Wednesday, April 4, 2012

Should Inventor Incorporate?

Dear Rich: I'm an inventor of a process involving processed food. I expect the patent to be granted within a few months. My attorney told me to think about incorporating and transferring the patent to the corporation. What do you think? As a general rule, we think you should follow your attorney's advice unless your attorney is incompetent, or worse, your attorney is competent but favors unnecessary legal work that tends to drive up the bill (we guess that's a form of incompetence, too). The vast majority of attorneys don't fall into the latter two categories so you probably don't need to worry.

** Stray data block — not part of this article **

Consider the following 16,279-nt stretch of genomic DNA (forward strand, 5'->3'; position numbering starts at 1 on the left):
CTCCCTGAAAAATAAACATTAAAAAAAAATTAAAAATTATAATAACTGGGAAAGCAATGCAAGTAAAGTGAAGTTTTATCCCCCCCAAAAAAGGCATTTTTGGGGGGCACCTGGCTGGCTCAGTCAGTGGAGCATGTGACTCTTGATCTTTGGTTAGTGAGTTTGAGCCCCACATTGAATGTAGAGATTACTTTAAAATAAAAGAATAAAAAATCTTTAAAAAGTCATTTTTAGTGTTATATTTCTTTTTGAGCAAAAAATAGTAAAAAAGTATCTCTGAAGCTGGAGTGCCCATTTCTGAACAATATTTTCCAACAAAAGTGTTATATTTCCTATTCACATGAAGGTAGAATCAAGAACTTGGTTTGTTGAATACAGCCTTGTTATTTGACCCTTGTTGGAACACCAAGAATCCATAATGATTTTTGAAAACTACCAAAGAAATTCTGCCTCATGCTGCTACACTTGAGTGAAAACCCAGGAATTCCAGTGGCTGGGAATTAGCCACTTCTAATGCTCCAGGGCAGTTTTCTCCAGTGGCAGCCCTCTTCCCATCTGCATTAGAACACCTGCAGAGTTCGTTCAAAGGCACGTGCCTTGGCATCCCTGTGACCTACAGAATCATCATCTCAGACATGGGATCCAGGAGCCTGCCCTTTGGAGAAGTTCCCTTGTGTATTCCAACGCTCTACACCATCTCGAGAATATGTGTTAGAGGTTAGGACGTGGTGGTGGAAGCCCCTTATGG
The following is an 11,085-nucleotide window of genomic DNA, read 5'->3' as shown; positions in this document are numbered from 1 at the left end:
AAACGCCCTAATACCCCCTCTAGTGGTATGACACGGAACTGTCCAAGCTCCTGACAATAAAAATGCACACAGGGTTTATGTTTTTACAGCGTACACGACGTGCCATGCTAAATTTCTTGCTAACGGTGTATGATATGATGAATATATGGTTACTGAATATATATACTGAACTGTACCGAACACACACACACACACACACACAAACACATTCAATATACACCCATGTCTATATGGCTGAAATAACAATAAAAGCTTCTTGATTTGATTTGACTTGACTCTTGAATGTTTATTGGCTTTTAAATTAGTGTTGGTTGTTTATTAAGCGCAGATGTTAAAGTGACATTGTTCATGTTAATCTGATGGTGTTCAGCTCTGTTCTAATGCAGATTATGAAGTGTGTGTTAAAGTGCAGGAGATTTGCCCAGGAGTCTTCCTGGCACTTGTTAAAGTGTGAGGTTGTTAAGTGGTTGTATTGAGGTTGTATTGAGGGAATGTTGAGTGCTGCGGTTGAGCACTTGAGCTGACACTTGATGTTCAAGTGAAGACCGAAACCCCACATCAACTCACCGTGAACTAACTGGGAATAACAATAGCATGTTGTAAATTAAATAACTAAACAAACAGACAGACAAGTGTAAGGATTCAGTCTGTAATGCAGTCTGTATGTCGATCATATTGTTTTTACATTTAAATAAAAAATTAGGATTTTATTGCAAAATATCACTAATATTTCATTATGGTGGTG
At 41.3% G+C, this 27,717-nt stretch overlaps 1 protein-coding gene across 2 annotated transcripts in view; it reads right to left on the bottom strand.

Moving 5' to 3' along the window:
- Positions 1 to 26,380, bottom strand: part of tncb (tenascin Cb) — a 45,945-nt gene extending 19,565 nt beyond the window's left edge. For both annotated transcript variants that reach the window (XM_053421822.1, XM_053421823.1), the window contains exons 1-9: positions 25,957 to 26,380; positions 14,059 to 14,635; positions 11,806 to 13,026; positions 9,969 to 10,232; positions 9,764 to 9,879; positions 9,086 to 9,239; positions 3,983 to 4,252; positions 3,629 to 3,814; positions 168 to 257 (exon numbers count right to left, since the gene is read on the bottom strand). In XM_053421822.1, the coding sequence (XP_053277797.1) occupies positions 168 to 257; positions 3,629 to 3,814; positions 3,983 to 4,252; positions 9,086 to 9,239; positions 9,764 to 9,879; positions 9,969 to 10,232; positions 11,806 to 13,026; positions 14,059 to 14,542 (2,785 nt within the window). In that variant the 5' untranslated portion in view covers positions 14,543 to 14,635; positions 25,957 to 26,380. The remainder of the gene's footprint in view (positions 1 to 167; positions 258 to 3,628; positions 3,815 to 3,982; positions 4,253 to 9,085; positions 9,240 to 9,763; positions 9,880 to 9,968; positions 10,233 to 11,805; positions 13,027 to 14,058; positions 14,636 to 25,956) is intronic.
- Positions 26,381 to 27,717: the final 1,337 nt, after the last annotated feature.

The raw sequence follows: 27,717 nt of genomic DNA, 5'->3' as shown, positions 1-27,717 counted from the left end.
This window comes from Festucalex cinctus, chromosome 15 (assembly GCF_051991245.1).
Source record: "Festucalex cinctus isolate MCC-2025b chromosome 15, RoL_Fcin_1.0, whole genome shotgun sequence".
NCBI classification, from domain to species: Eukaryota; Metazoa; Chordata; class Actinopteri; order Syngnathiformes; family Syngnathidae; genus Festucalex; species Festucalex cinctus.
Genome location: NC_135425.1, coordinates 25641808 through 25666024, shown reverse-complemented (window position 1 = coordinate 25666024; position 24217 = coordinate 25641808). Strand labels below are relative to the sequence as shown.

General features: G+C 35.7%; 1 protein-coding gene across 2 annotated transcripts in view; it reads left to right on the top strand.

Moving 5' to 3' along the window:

Questions to ask: But if you're concerned, you should ask why your attorney favors incorporation. If he or she can't explain why in a way that you can understand, then get a second opinion. There are really only three reasons to incorporate: (1) it may provide tax or other financial benefits, or (2) it limits your liability, or (3) the corporate governing structure makes it easier to obtain investment. If it's for reason one (taxes), ask about the benefits and make sure you understand the principal of pass-through taxation. If it's for reason two (liability), ask why an LLC (or insurance) won't provide similar benefits. If it's for reason three, ask why the incorporation needs to happen, now. Why not wait until the investment is imminent? To help you learn more, here's an article for inventors who incorporate.

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